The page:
Written by Emily Majorkiewicz
If you’ve ever been inside a grocery or drugstore, you have probably seen an aisle dedicated to vitamins and supplements. Some bottles claim to cure an ailment, such as insomnia or low energy, while others say they will provide you with all of your necessary daily nutrients. While it would be wonderful to have such a miracle pill that provides you with the proper amounts of every vitamin you need in a day, are these supplements really as effective as advertised?
The answer depends. Multivitamin supplements, designed to contain daily value levels of most vitamins and minerals, are ingested every day by one-third of the American population. These supplements are often produced with varying levels of nutrients and are intended for a specific consumer base, such as men, women, children, and seniors. The ingestion of these supplements is meant to fill in the nutritional blanks that are still present when a certain type of food is absent from the daily diet. Although multivitamins do increase nutrient intake, this does not necessarily mean that they can compensate for an insufficient diet . In fact, multivitamins may contain a level of nutrients that exceeds and even surpasses the recommended daily value. In a study that examined a group of individuals’ diets and multivitamin intake, it was discovered that the nutrient gain of most of the multivitamin consumers had only improved by 8% . Around 70% of those who regularly took multivitamins had reached their recommended daily vitamin levels from food intake alone. Children that regularly consumed vitamin supplements were also found to be more likely to exceed their daily-recommended values of vitamin A and zinc in particular . Because multivitamins are manufactured generally, they are not targeted to an individual’s specific nutritional needs. They would be most effective if they catered to specific dietary inadequacies .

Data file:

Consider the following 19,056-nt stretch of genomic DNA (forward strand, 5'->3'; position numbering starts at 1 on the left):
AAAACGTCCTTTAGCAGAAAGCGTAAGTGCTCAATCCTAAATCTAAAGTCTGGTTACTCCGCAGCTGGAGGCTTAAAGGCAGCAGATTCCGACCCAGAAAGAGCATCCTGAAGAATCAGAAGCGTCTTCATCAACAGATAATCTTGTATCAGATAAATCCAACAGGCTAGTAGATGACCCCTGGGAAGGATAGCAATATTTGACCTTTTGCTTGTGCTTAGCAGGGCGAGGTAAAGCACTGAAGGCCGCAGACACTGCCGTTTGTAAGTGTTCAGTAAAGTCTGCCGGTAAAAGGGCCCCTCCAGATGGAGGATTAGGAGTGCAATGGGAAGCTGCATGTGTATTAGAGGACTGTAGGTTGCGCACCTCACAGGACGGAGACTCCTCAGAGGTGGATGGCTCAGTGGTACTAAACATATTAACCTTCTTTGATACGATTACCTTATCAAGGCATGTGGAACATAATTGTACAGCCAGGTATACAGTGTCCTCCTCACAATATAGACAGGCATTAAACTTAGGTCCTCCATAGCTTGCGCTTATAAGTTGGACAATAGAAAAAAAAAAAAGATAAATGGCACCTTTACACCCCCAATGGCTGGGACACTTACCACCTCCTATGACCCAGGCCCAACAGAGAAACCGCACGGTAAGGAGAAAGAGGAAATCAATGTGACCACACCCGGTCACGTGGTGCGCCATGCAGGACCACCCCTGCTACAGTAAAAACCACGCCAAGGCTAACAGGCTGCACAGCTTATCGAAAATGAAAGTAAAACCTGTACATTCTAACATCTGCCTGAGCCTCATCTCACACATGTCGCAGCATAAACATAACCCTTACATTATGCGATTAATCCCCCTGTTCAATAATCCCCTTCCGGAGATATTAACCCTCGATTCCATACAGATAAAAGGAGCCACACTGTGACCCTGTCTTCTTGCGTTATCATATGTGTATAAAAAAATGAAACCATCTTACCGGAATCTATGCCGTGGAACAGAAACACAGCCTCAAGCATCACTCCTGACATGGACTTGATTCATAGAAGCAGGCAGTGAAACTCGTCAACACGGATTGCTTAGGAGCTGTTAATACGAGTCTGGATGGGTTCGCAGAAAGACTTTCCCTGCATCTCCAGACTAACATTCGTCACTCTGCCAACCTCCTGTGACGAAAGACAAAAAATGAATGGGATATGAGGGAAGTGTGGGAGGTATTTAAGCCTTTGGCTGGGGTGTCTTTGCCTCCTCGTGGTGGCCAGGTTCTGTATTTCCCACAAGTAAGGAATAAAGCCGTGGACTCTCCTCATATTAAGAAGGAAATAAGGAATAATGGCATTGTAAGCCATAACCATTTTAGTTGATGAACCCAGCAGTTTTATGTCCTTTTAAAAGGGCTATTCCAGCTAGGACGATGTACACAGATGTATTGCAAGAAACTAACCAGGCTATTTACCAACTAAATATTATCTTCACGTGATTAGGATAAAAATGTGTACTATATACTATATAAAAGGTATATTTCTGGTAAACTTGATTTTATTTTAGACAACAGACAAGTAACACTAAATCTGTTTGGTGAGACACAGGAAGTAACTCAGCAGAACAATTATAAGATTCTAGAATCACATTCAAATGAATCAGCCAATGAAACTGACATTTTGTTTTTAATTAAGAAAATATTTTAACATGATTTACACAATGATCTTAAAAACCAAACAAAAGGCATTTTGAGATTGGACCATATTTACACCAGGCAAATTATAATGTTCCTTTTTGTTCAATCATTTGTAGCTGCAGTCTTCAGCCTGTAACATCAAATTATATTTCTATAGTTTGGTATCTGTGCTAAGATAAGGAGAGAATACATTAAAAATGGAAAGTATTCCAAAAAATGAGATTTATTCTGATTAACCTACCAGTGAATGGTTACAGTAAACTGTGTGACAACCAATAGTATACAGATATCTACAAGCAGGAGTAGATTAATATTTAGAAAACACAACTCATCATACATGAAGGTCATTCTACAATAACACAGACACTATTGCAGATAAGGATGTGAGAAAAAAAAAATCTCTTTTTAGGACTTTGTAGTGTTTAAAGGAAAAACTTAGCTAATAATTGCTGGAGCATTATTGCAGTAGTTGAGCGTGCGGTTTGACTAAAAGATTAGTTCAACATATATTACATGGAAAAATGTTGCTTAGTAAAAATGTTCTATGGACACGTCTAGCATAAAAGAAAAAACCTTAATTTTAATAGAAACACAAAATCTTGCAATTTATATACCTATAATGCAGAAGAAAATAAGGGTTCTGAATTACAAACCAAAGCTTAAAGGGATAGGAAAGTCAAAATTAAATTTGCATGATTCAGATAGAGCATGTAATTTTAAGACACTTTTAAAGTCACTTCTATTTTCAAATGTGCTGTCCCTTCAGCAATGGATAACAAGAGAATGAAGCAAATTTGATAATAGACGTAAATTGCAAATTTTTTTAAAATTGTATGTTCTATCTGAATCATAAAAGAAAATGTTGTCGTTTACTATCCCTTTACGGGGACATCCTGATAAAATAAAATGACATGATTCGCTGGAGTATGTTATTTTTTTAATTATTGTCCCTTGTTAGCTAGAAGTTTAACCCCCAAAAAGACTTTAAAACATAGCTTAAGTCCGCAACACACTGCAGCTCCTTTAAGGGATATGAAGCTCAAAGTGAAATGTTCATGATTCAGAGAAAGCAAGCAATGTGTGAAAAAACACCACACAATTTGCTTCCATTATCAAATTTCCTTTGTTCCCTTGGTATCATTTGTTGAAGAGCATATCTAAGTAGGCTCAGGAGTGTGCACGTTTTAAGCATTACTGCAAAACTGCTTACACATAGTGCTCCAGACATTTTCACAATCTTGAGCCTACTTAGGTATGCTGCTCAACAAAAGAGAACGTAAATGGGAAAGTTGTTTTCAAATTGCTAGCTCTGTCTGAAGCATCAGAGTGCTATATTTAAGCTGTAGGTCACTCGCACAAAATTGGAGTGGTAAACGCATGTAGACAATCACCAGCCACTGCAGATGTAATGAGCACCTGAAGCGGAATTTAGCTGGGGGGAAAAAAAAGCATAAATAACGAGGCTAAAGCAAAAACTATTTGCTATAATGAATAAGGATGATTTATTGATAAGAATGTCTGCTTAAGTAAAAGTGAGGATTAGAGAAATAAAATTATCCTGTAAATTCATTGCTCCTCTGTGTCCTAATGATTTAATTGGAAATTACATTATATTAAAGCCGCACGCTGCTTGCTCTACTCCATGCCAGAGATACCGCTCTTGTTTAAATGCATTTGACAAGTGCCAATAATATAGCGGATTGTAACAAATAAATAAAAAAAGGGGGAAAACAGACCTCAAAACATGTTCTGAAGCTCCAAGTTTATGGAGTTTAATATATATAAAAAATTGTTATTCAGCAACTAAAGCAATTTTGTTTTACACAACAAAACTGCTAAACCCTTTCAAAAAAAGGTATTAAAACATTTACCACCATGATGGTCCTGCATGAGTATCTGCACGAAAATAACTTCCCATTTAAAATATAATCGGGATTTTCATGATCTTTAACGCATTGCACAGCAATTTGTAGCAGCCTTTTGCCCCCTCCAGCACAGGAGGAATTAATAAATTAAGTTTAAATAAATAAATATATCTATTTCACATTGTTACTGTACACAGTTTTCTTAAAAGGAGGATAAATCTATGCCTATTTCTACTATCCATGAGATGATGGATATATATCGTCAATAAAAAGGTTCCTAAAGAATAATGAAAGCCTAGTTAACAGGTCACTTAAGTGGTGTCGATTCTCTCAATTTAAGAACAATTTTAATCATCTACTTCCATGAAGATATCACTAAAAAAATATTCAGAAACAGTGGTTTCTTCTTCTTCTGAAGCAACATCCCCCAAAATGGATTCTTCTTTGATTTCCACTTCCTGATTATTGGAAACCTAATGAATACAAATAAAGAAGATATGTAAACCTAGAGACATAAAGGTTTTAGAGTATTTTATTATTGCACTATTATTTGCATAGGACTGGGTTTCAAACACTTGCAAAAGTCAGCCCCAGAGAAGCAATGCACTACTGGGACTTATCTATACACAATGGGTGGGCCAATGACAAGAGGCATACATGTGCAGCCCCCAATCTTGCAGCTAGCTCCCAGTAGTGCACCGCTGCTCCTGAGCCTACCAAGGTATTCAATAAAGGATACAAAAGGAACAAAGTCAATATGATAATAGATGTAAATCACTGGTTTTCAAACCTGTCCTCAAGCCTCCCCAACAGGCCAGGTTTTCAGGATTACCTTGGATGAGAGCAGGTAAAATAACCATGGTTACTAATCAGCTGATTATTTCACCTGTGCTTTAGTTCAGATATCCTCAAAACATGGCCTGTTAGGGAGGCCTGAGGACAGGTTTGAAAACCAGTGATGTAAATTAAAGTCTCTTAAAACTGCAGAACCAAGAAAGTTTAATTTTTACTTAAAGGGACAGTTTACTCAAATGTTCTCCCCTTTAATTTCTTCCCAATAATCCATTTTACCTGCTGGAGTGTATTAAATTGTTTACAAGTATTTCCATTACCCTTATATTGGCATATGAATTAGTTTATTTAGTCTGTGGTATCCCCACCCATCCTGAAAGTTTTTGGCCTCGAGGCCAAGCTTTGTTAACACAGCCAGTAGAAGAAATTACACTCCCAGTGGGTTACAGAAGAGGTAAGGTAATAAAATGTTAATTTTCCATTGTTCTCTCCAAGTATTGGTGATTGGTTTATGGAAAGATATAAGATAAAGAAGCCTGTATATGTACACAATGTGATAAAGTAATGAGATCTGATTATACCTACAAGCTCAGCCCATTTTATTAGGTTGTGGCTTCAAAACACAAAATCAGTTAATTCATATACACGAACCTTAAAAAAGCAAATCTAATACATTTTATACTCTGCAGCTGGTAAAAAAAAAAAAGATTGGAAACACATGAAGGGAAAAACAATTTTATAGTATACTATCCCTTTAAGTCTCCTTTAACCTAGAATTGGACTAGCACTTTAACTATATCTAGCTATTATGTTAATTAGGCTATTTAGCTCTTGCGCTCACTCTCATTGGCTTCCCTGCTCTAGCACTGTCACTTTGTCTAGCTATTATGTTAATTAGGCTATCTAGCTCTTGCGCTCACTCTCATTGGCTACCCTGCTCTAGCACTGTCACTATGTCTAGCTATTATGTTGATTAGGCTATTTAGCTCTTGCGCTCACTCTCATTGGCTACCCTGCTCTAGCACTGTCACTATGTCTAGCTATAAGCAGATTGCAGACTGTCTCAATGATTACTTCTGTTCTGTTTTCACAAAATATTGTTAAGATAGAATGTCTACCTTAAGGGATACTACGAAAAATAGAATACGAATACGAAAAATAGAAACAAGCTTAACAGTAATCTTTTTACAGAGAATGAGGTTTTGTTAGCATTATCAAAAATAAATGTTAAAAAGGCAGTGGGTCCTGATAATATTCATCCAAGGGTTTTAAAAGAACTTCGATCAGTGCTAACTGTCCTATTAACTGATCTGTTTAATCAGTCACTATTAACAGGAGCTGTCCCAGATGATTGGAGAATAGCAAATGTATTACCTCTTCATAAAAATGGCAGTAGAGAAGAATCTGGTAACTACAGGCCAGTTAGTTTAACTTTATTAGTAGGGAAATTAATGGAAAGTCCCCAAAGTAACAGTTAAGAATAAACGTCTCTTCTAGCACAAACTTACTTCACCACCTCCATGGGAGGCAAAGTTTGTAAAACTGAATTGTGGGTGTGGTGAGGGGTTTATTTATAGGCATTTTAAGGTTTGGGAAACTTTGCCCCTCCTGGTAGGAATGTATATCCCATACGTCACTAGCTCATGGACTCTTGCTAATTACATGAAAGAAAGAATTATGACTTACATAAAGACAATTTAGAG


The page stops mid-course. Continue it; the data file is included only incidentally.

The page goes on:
Overall, studies involving the effects of multivitamins on different aspects of health have produced variable results. On one hand, there is data demonstrating that multivitamins intake combined with zinc do aid in children’s growth, while other studies have found that multivitamins are not significantly tied to improving health or blood pressure [2,5]. Across all studies, these results seem to be selective for improving the intake of particular types of nutrients, such as vitamins A, E, and zinc. Although supplements may provide the remaining amount of nutrients needed for the daily diet, you shouldn’t rely on a pill to keep you healthy. It is important to remember that food intake and exercise are far greater and more valuable contributors to health.
1. Ahluwalia, N., Herrick, K.A., Rossen, L.M., Rhodes, D., Kit, B., Moshfegh, A., Dodd, K.W. Usual nutrient intakes of US infants and toddlers generally meet or exceed Dietary Reference Intakes: findings from NHANES 2009-2012 (2016). Am J Clin Nutr. 104(4):1167-1174.
2. Harris, E., Rowsell, R., Pipingas, A., Macpherson, H. No effect of multivitamin supplementation on central blood pressure in healthy older people: A randomized controlled trial (2016). Atherosclerosis. 246:236-242.
3. "Multivitamin/mineral Supplements." National Institutes of Health. U.S. Department of Health and Human Services, 8 July 2015. Web. 24 Feb. 2017.
4. Murphy, S.P., White, K.K., Park, S.Y., Sharma, S. Multivitamin-multimineral supplements’ effect on total nutrient intake (2007). Am J Clin Nutri. 85(1): 280S-284S.
5. Rerksuppaphol, S., Rerksuppaphol, L. Effect of zinc plus multivitamin supplementation on growth in school children (2016). Pediatr Int. 58(11): 1193-1199.
6. Rosenberg I.H. Challenges and opportunities in the translation of the science of vitamins (2007). Am J Clin Nutr. 85:325S-327S.